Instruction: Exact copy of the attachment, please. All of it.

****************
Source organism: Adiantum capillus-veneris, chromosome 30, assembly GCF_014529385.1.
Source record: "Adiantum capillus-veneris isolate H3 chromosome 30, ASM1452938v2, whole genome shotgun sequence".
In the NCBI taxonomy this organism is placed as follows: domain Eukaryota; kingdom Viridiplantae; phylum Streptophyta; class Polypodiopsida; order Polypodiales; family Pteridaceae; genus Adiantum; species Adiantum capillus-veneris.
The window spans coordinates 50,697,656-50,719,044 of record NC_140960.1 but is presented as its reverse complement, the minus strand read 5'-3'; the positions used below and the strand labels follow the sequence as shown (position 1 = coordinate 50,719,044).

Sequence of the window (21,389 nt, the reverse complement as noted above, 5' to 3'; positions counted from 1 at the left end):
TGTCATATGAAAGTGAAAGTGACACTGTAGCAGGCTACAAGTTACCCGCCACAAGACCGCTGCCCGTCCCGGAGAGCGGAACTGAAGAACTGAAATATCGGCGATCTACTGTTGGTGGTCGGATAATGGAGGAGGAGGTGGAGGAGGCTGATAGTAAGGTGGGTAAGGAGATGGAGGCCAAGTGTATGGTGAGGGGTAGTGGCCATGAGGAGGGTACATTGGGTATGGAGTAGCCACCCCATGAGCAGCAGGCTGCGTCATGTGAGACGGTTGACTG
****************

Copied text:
Source organism: Adiantum capillus-veneris, chromosome 30, assembly GCF_014529385.1.
Source record: "Adiantum capillus-veneris isolate H3 chromosome 30, ASM1452938v2, whole genome shotgun sequence".
In the NCBI taxonomy this organism is placed as follows: domain Eukaryota; kingdom Viridiplantae; phylum Streptophyta; class Polypodiopsida; order Polypodiales; family Pteridaceae; genus Adiantum; species Adiantum capillus-veneris.
The window spans coordinates 50,697,656-50,719,044 of record NC_140960.1 but is presented as its reverse complement, the minus strand read 5'-3'; the positions used below and the strand labels follow the sequence as shown (position 1 = coordinate 50,719,044).

Sequence of the window (21,389 nt, the reverse complement as noted above, 5' to 3'; positions counted from 1 at the left end):
TGTCATATGAAAGTGAAAGTGACACTGTAGCAGGCTACAAGTTACCCGCCACAAGACCGCTGCCCGTCCCGGAGAGCGGAACTGAAGAACTGAAATATCGGCGATCTACTGTTGGTGGTCGGATAATGGAGGAGGAGGTGGAGGAGGCTGATAGTAAGGTGGGTAAGGAGATGGAGGCCAAGTGTATGGTGAGGGGTAGTGGCCATGAGGAGGGTACATTGGGTATGGAGTAGCCACCCCATGAGCAGCAGGCTGCGTCATGTGAGACGGTTGACTG